These intelligent, complex creatures are also known to develop compulsive behaviours. Some become mesmerized by reflective surfaces, such as mirrors, glass, or the stainless steel on refrigerators and dishwashers. Others go berserk at the sight of a fly. Some snap at the rain. Others spin in endless circles and almost all of them have a propensity to herd small children by biting and nipping at their ankles.

Overview: Should You Have a Border Collie as a Pet?

A Border Collie will always win your heart, but prospective owners must carefully consider their own lifestyle before committing to a 12- to 15-year relationship. While these dogs are a wellspring of affection and comfort, there are important physical and mental requirements associated with owning one. Border Collies are happiest when they are working. Few, if any, ever detox from their state of constant motion. It’s not good enough for owners to merely think they have the upper hand-they must remain two steps ahead at all times.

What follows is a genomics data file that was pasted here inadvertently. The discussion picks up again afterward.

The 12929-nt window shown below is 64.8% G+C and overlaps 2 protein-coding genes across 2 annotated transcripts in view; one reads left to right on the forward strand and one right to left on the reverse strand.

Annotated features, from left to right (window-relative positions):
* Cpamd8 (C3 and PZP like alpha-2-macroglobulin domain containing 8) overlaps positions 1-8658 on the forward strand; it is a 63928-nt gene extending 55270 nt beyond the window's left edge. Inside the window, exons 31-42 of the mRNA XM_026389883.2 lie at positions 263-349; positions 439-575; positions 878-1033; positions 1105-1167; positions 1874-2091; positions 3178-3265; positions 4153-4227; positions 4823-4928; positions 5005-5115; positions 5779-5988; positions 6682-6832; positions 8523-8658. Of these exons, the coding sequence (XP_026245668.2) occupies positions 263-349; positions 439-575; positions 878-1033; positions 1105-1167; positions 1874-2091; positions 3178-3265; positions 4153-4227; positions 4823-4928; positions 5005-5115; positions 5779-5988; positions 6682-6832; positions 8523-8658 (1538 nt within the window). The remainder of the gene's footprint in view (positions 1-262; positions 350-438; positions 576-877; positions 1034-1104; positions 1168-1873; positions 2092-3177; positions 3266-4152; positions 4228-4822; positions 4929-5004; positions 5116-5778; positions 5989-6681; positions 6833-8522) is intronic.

Border Collies are a good choice for farmers, ranchers, country dwellers, and marathon runners who understand the importance of including their four-legged friend in their day-to-day activity, whether that be herding, farm chores, jogging, hiking, swimming, or riding shotgun in the family car. Despite their propensity for obsessive-compulsive behaviours, calamity, and trouble of all degrees, life would be a much more boring without Border Collies.